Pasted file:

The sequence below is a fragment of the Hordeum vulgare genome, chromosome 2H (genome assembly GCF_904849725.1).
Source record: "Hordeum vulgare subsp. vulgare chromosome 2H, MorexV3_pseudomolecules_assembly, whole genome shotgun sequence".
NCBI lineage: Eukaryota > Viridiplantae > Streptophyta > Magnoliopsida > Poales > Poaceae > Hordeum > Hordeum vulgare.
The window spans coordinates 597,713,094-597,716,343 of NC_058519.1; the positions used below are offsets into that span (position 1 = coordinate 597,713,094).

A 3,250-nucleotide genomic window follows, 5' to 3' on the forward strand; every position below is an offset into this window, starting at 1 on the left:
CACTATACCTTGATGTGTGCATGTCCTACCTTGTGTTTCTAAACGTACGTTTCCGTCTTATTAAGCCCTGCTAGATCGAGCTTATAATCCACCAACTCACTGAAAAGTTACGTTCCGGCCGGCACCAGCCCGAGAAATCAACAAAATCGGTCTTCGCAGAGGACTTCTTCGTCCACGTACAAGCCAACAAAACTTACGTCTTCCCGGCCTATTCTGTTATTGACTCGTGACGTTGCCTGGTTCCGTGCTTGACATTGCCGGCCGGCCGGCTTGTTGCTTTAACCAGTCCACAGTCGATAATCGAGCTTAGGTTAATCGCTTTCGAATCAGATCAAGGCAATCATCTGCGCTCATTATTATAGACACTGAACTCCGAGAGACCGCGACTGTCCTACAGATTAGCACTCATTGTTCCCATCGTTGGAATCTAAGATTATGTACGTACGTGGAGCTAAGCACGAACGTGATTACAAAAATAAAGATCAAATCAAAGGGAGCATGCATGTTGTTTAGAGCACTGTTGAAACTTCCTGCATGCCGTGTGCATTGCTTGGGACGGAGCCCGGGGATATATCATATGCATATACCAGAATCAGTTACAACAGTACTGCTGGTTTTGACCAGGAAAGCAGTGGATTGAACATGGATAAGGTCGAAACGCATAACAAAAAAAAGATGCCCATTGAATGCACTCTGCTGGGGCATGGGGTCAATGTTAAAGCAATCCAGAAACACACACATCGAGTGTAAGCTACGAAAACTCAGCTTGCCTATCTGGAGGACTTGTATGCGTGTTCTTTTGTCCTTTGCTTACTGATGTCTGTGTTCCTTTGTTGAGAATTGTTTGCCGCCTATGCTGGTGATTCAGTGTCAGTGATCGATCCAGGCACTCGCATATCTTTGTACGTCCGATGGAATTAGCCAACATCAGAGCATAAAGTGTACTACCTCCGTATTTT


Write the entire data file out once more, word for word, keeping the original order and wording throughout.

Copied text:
The sequence below is a fragment of the Hordeum vulgare genome, chromosome 2H (genome assembly GCF_904849725.1).
Source record: "Hordeum vulgare subsp. vulgare chromosome 2H, MorexV3_pseudomolecules_assembly, whole genome shotgun sequence".
NCBI lineage: Eukaryota > Viridiplantae > Streptophyta > Magnoliopsida > Poales > Poaceae > Hordeum > Hordeum vulgare.
The window spans coordinates 597,713,094-597,716,343 of NC_058519.1; the positions used below are offsets into that span (position 1 = coordinate 597,713,094).

A 3,250-nucleotide genomic window follows, 5' to 3' on the forward strand; every position below is an offset into this window, starting at 1 on the left:
CACTATACCTTGATGTGTGCATGTCCTACCTTGTGTTTCTAAACGTACGTTTCCGTCTTATTAAGCCCTGCTAGATCGAGCTTATAATCCACCAACTCACTGAAAAGTTACGTTCCGGCCGGCACCAGCCCGAGAAATCAACAAAATCGGTCTTCGCAGAGGACTTCTTCGTCCACGTACAAGCCAACAAAACTTACGTCTTCCCGGCCTATTCTGTTATTGACTCGTGACGTTGCCTGGTTCCGTGCTTGACATTGCCGGCCGGCCGGCTTGTTGCTTTAACCAGTCCACAGTCGATAATCGAGCTTAGGTTAATCGCTTTCGAATCAGATCAAGGCAATCATCTGCGCTCATTATTATAGACACTGAACTCCGAGAGACCGCGACTGTCCTACAGATTAGCACTCATTGTTCCCATCGTTGGAATCTAAGATTATGTACGTACGTGGAGCTAAGCACGAACGTGATTACAAAAATAAAGATCAAATCAAAGGGAGCATGCATGTTGTTTAGAGCACTGTTGAAACTTCCTGCATGCCGTGTGCATTGCTTGGGACGGAGCCCGGGGATATATCATATGCATATACCAGAATCAGTTACAACAGTACTGCTGGTTTTGACCAGGAAAGCAGTGGATTGAACATGGATAAGGTCGAAACGCATAACAAAAAAAAGATGCCCATTGAATGCACTCTGCTGGGGCATGGGGTCAATGTTAAAGCAATCCAGAAACACACACATCGAGTGTAAGCTACGAAAACTCAGCTTGCCTATCTGGAGGACTTGTATGCGTGTTCTTTTGTCCTTTGCTTACTGATGTCTGTGTTCCTTTGTTGAGAATTGTTTGCCGCCTATGCTGGTGATTCAGTGTCAGTGATCGATCCAGGCACTCGCATATCTTTGTACGTCCGATGGAATTAGCCAACATCAGAGCATAAAGTGTACTACCTCCGTATTTT